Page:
Likewise, the U.S. government believes Russia always has policies that challenge and attempt to supplant the existing international order, while China doesn’t. In more circumstances, China sees itself as a beneficiary of the current international order. Despite the major ups and downs in U.S.-Russia ties as a result of the “restart” policy, the March 2007 “Foreign Policy Outline of the Russian Federation”, as well as the 2008 and 2013 editions of the “Foreign Policy Concept of the Russian Federation” share the intention to challenge and transform the existing international order, leaving the U.S. highly vigilant to Russian moves while shifting its strategic focus to the Asia-Pacific. On the contrary, Zoellick’s 2005 remarks are still representative of U.S. policy-makers’ opinions on China in this regard: “… most importantly, China does not believe that its future depends on overturning the fundamental order of the international system. In fact, quite the reverse: Chinese leaders have decided that their success depends on being networked with the modern world.” Therefore, the United States government has tried to integrate China into the current international system in the belief that it is possible. Even at the time of the eastward strategic pivot, U.S. policies towards China still retain the willingness to cooperate besides factors of containment.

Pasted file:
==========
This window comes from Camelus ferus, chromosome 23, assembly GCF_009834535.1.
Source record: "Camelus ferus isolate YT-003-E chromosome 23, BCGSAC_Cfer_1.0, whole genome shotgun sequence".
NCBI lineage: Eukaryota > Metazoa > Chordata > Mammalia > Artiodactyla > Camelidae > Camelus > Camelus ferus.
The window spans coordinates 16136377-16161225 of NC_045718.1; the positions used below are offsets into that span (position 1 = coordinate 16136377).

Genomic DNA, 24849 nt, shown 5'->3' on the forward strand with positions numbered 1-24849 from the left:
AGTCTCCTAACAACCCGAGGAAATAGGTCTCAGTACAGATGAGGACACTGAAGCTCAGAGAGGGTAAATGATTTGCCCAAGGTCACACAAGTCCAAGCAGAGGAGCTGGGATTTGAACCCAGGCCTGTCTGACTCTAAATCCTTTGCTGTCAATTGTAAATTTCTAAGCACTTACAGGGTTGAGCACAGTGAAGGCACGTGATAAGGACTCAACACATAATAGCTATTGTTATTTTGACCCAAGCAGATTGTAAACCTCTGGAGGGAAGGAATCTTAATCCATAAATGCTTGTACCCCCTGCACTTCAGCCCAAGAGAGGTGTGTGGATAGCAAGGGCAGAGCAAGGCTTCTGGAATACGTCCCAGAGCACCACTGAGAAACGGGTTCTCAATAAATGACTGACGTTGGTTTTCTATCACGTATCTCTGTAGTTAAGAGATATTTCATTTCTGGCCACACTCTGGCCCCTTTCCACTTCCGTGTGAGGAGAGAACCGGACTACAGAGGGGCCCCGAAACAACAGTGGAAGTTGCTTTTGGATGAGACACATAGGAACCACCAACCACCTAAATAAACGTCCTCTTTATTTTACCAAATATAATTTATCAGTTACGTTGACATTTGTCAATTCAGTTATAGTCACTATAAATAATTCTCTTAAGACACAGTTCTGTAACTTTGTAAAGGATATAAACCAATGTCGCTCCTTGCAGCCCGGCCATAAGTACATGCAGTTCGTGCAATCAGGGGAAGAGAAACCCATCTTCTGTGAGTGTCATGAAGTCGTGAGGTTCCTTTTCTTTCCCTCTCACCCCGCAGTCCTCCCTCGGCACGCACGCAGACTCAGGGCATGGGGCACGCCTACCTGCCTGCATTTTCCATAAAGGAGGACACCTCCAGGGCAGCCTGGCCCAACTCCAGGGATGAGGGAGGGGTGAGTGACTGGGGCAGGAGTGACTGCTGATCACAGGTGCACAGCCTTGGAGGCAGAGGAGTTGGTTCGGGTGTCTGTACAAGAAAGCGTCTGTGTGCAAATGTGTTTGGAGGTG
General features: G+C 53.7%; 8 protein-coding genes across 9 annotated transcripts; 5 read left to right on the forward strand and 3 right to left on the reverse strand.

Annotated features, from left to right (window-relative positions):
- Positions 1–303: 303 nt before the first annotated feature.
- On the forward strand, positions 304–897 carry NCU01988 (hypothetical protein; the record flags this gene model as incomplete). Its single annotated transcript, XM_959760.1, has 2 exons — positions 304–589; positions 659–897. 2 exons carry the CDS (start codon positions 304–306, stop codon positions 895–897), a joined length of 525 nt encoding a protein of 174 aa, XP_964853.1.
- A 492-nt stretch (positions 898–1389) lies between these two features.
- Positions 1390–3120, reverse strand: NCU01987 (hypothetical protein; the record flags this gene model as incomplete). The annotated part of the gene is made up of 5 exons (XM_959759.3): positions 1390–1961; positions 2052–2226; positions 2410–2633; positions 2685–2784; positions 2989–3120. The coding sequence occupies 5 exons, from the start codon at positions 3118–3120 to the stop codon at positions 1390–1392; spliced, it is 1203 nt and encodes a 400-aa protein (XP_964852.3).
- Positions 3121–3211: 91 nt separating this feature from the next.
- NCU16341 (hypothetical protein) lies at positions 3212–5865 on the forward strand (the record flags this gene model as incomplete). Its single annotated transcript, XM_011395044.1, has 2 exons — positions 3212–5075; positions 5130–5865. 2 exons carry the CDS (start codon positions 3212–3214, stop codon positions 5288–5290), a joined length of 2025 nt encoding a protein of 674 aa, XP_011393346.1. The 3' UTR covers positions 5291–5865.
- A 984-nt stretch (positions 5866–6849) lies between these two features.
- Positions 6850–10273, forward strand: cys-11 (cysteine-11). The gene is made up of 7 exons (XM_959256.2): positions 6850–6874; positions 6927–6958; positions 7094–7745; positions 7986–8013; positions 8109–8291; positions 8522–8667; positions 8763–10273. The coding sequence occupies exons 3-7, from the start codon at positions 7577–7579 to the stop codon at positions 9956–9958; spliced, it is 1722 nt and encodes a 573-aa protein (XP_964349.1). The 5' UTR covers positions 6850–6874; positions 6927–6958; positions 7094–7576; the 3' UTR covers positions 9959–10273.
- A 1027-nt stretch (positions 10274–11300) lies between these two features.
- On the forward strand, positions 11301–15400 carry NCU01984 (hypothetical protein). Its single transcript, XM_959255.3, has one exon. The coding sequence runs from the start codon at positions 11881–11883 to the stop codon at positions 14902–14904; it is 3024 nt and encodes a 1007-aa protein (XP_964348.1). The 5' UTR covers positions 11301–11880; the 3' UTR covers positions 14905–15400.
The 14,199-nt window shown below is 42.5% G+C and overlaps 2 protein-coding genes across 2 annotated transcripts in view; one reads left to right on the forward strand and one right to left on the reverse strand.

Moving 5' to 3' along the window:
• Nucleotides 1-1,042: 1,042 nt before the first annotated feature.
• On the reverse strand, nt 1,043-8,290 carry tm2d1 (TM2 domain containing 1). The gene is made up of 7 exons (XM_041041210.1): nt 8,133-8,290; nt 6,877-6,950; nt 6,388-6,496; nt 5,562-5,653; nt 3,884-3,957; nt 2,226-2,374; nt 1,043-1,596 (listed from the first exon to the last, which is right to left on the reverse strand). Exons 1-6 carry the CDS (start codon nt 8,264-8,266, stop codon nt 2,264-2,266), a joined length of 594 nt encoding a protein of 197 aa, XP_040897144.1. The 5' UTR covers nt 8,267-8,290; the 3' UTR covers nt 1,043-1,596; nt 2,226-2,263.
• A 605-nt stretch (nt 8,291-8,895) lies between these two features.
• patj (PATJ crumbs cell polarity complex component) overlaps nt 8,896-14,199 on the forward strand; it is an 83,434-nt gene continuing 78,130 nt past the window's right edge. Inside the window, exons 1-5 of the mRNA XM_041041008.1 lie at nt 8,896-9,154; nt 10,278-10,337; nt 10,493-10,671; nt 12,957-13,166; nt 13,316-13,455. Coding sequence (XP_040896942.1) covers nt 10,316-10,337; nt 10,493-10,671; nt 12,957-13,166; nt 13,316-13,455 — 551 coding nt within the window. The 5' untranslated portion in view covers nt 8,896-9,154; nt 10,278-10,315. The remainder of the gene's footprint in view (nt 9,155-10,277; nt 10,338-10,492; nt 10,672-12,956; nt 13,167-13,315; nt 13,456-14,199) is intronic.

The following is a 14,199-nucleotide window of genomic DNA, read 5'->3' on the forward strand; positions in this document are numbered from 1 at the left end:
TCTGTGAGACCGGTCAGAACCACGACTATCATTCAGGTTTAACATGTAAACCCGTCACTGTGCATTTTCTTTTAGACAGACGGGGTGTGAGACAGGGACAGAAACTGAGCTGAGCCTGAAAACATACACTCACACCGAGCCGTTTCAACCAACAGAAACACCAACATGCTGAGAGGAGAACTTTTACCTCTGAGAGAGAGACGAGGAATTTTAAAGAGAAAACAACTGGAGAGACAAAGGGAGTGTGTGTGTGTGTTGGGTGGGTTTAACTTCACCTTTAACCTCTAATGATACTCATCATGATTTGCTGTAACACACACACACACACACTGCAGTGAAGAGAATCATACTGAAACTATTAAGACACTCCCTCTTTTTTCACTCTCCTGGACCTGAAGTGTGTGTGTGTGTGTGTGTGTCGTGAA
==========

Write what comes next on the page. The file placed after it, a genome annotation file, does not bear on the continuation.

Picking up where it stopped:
Finally, United States government estimations of the present state, prospects and potentials of Russian and Chinese economic development differ enormously. Similarly, its assessments of the respective significance of U.S.-Russia and U.S.-China economic and trade cooperation also diverge. The volume of U.S.-Russia trade was around $39 billion in 2012, and $38 billion in 2013; while that of U.S.-China trade was $536.2 billion and $521 billion respectively. So, especially as U.S.-Russia energy cooperation gradually withers, the United States is no longer concerned about inflicting harm to itself while imposing sanctions on Russia. However, it is an utterly different story when it comes to China. Therefore, the making and implementation of U.S. foreign policy towards China are more complicated than those of its policies towards Russia, and the Ukraine crisis has only further accentuated these differences.
Zheng Yu is a Professor at the Institute of Russian Studies at the Chinese Academy of Social Sciences.